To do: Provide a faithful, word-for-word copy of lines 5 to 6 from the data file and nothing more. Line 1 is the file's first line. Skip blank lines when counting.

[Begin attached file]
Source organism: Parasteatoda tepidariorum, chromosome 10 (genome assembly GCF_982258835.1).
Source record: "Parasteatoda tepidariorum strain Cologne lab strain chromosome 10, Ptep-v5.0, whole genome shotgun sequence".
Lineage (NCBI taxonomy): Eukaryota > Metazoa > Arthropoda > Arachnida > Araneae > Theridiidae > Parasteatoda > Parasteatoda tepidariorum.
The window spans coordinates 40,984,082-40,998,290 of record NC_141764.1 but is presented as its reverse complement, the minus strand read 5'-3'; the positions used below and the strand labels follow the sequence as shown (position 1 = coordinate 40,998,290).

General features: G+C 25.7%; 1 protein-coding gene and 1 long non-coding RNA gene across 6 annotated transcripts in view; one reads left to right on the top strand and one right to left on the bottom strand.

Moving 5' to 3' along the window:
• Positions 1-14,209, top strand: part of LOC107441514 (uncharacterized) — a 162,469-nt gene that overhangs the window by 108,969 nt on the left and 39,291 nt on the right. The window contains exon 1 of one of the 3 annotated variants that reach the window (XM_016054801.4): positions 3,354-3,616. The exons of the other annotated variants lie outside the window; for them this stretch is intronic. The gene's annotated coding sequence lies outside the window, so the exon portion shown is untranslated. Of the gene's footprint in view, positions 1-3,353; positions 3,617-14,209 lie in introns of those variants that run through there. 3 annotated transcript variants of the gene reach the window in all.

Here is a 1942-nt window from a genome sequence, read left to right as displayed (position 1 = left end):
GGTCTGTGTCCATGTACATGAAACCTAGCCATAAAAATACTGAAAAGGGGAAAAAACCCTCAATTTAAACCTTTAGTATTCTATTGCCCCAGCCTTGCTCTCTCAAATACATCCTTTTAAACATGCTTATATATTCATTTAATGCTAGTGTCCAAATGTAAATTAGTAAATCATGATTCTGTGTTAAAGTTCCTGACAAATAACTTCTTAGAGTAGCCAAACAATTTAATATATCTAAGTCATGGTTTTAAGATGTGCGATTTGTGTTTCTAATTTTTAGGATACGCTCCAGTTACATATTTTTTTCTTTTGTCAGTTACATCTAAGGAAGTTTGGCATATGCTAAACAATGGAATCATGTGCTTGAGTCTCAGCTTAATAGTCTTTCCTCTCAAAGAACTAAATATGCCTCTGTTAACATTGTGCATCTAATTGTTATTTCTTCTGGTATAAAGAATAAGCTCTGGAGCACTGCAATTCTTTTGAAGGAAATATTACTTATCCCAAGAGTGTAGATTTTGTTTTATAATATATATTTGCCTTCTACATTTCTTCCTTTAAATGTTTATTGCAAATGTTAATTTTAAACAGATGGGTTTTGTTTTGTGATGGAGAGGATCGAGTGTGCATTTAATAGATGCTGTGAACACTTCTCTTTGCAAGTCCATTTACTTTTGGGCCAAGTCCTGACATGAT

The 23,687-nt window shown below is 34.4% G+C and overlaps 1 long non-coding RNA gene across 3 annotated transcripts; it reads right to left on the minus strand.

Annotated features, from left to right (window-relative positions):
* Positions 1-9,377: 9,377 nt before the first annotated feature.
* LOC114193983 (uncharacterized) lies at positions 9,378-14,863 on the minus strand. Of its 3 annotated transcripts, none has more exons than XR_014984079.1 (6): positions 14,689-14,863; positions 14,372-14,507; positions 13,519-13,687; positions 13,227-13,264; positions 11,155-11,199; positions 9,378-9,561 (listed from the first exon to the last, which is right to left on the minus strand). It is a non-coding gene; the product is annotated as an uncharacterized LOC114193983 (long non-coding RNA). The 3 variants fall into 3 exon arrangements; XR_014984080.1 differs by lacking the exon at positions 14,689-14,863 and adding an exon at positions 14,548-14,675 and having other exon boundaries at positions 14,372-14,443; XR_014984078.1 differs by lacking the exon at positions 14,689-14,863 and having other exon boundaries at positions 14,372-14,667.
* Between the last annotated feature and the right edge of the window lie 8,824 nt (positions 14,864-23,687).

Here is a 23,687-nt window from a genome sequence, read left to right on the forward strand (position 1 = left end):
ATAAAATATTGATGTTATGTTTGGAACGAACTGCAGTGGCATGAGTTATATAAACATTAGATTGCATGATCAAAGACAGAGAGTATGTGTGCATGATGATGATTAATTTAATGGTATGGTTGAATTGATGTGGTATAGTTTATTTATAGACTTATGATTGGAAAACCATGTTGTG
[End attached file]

General features: G+C 25.7%; 1 protein-coding gene and 1 long non-coding RNA gene across 6 annotated transcripts in view; one reads left to right on the top strand and one right to left on the bottom strand.

Moving 5' to 3' along the window: